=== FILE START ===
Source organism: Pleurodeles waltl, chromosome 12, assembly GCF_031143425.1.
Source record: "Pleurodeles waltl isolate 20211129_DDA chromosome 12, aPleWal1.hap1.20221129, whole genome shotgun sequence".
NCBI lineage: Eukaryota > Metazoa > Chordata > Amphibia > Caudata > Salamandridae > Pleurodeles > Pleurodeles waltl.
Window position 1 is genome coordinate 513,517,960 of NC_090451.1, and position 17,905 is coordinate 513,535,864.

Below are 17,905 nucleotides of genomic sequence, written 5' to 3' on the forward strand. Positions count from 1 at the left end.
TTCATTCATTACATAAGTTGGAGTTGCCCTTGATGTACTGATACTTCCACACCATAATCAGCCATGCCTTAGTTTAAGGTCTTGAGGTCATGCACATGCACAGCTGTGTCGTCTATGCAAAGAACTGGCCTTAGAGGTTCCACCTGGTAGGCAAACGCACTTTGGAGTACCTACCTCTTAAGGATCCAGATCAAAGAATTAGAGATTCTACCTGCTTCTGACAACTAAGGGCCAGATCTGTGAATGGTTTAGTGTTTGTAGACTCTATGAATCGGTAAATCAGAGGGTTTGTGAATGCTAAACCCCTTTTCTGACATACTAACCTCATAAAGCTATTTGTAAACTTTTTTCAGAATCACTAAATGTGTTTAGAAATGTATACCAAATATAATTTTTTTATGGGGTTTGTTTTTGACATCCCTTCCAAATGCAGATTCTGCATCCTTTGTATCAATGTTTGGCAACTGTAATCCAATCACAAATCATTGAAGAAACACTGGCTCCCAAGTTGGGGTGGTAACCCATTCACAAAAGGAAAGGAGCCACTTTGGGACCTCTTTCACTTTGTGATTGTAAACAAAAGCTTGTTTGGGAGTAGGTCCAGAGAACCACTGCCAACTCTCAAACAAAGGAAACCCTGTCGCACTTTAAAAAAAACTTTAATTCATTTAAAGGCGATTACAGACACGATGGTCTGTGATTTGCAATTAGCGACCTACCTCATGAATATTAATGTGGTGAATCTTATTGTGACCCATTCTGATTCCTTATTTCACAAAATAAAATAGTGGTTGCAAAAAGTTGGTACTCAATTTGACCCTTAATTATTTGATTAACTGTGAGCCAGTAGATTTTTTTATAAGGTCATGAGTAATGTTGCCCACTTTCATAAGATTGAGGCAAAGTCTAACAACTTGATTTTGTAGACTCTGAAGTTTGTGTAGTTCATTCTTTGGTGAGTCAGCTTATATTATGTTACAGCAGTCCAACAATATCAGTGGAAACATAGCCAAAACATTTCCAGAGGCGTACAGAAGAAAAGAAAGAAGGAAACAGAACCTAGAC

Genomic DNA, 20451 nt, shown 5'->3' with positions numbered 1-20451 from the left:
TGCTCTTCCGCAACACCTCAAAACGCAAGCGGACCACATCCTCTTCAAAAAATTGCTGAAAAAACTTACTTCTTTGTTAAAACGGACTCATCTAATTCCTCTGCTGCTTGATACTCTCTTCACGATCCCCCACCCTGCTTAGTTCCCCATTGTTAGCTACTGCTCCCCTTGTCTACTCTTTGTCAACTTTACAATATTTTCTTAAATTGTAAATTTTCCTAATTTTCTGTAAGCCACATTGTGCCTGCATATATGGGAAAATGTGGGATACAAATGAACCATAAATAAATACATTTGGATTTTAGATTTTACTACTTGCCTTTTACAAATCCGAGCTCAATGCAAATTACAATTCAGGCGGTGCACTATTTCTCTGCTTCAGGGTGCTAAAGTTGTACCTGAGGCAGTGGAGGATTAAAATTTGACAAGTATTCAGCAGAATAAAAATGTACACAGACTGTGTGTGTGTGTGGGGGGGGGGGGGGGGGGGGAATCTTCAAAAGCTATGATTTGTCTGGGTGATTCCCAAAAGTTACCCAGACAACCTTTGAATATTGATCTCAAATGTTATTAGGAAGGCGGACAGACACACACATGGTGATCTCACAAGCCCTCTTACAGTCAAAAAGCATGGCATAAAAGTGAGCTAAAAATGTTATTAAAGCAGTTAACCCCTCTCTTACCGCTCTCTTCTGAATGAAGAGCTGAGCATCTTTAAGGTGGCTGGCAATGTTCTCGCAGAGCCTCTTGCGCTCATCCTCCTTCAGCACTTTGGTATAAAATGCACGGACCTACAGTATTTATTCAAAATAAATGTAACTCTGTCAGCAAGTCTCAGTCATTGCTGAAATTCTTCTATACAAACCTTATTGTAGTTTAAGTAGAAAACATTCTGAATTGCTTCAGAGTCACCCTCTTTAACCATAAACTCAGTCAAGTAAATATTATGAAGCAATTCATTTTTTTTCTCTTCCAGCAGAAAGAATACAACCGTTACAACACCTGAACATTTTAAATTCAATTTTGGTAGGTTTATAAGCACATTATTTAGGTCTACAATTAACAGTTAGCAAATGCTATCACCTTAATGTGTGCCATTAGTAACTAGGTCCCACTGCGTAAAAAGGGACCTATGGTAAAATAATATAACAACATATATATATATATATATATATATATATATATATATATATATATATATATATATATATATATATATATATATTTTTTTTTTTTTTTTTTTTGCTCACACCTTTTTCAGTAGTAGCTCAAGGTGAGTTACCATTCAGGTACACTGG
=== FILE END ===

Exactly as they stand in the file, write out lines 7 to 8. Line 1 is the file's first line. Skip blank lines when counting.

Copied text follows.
Genomic DNA, 20451 nt, shown 5'->3' with positions numbered 1-20451 from the left:
TGCTCTTCCGCAACACCTCAAAACGCAAGCGGACCACATCCTCTTCAAAAAATTGCTGAAAAAACTTACTTCTTTGTTAAAACGGACTCATCTAATTCCTCTGCTGCTTGATACTCTCTTCACGATCCCCCACCCTGCTTAGTTCCCCATTGTTAGCTACTGCTCCCCTTGTCTACTCTTTGTCAACTTTACAATATTTTCTTAAATTGTAAATTTTCCTAATTTTCTGTAAGCCACATTGTGCCTGCATATATGGGAAAATGTGGGATACAAATGAACCATAAATAAATACATTTGGATTTTAGATTTTACTACTTGCCTTTTACAAATCCGAGCTCAATGCAAATTACAATTCAGGCGGTGCACTATTTCTCTGCTTCAGGGTGCTAAAGTTGTACCTGAGGCAGTGGAGGATTAAAATTTGACAAGTATTCAGCAGAATAAAAATGTACACAGACTGTGTGTGTGTGTGGGGGGGGGGGGGGGGGGGGAATCTTCAAAAGCTATGATTTGTCTGGGTGATTCCCAAAAGTTACCCAGACAACCTTTGAATATTGATCTCAAATGTTATTAGGAAGGCGGACAGACACACACATGGTGATCTCACAAGCCCTCTTACAGTCAAAAAGCATGGCATAAAAGTGAGCTAAAAATGTTATTAAAGCAGTTAACCCCTCTCTTACCGCTCTCTTCTGAATGAAGAGCTGAGCATCTTTAAGGTGGCTGGCAATGTTCTCGCAGAGCCTCTTGCGCTCATCCTCCTTCAGCACTTTGGTATAAAATGCACGGACCTACAGTATTTATTCAAAATAAATGTAACTCTGTCAGCAAGTCTCAGTCATTGCTGAAATTCTTCTATACAAACCTTATTGTAGTTTAAGTAGAAAACATTCTGAATTGCTTCAGAGTCACCCTCTTTAACCATAAACTCAGTCAAGTAAATATTATGAAGCAATTCATTTTTTTTCTCTTCCAGCAGAAAGAATACAACCGTTACAACACCTGAACATTTTAAATTCAATTTTGGTAGGTTTATAAGCACATTATTTAGGTCTACAATTAACAGTTAGCAAATGCTATCACCTTAATGTGTGCCATTAGTAACTAGGTCCCACTGCGTAAAAAGGGACCTATGGTAAAATAATATAACAACATATATATATATATATATATATATATATATATATATATATATATATATATATATATATATATATATATATATTTTTTTTTTTTTTTTTTTTGCTCACACCTTTTTCAGTAGTAGCTCAAGGTGAGTTACCATTCAGGTACACTGG